Friday, September 05, 2014

Word of the Day -- Epicureanism


Epicureanism is a system of philosophy based upon the teachings of the ancient Greek philosopher
Epicurus, founded around 307 BC. Epicurus was an atomic materialist, following in the steps of Democritus. His materialism led him to a general attack on superstition and divine intervention.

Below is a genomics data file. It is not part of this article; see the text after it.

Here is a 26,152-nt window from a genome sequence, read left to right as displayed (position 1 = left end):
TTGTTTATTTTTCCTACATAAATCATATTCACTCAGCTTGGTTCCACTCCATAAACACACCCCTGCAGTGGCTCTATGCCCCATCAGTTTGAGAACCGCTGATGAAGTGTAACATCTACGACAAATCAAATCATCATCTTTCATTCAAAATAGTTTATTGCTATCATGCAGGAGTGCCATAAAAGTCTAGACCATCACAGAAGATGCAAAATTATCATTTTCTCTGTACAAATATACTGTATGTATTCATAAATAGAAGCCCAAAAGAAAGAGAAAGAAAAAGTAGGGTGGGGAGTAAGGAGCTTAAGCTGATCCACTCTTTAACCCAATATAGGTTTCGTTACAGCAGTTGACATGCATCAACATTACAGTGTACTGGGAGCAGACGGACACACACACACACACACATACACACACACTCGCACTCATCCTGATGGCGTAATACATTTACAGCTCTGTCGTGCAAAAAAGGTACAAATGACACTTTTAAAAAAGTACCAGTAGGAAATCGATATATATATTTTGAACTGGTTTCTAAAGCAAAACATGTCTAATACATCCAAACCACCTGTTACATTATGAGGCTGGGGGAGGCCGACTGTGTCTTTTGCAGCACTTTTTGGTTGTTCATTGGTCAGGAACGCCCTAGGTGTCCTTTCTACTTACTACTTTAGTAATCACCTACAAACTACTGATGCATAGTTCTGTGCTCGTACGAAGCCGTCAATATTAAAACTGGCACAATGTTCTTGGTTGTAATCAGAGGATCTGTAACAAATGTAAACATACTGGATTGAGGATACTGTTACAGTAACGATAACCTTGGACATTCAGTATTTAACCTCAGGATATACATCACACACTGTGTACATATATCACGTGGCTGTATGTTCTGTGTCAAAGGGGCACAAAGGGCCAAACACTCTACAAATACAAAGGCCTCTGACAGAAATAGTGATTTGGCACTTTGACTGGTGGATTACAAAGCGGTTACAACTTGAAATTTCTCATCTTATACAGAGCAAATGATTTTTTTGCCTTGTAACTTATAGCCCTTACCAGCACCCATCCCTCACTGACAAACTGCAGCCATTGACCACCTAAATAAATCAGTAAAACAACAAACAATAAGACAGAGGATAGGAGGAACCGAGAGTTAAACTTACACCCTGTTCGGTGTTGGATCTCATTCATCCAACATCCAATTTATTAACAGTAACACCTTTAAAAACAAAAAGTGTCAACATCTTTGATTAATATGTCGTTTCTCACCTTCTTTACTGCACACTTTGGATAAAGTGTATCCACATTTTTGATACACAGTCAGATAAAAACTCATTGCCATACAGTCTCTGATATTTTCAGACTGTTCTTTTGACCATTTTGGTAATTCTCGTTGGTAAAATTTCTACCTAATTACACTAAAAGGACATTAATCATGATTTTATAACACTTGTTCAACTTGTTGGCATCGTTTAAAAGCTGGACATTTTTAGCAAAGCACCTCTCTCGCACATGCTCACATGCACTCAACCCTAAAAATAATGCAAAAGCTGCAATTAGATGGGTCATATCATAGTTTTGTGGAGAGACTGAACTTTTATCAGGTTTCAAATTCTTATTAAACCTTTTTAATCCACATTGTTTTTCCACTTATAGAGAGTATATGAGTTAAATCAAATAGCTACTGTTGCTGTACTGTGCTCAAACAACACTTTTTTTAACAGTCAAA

Following Aristippus—about whom very little is known—Epicurus believed that what he called "pleasure" is the greatest good, but the way to attain such pleasure is to live modestly and to gain knowledge of the workings of the world and the limits of one's desires. This led one to attain a state of tranquility (ataraxia) and freedom from fear, as well as absence of bodily pain (aponia). The combination of these two states is supposed to constitute happiness in its highest form. Although Epicureanism is a form of hedonism, insofar as it declares pleasure to be the sole intrinsic good, its conception of absence of pain as the greatest pleasure and its advocacy of a simple life make it different from "hedonism" as it is commonly understood.

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